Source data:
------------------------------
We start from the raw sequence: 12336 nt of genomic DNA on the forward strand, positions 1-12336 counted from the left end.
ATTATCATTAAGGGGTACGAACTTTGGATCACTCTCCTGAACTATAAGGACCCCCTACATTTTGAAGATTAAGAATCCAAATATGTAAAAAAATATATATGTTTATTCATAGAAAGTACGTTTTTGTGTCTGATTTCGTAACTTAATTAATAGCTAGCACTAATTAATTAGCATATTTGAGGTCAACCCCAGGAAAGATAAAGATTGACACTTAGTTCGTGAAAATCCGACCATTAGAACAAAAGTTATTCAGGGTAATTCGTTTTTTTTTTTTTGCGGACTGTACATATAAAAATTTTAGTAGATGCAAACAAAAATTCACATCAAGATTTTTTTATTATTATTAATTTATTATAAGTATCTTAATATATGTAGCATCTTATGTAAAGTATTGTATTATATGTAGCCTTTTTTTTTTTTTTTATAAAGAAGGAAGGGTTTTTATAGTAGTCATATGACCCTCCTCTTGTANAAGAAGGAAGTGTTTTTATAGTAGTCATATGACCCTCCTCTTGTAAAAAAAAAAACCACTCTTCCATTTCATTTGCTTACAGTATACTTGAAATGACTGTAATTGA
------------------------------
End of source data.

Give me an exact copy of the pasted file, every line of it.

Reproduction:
We start from the raw sequence: 12336 nt of genomic DNA on the forward strand, positions 1-12336 counted from the left end.
ATTATCATTAAGGGGTACGAACTTTGGATCACTCTCCTGAACTATAAGGACCCCCTACATTTTGAAGATTAAGAATCCAAATATGTAAAAAAATATATATGTTTATTCATAGAAAGTACGTTTTTGTGTCTGATTTCGTAACTTAATTAATAGCTAGCACTAATTAATTAGCATATTTGAGGTCAACCCCAGGAAAGATAAAGATTGACACTTAGTTCGTGAAAATCCGACCATTAGAACAAAAGTTATTCAGGGTAATTCGTTTTTTTTTTTTTGCGGACTGTACATATAAAAATTTTAGTAGATGCAAACAAAAATTCACATCAAGATTTTTTTATTATTATTAATTTATTATAAGTATCTTAATATATGTAGCATCTTATGTAAAGTATTGTATTATATGTAGCCTTTTTTTTTTTTTTTATAAAGAAGGAAGGGTTTTTATAGTAGTCATATGACCCTCCTCTTGTANAAGAAGGAAGTGTTTTTATAGTAGTCATATGACCCTCCTCTTGTAAAAAAAAAAACCACTCTTCCATTTCATTTGCTTACAGTATACTTGAAATGACTGTAATTGA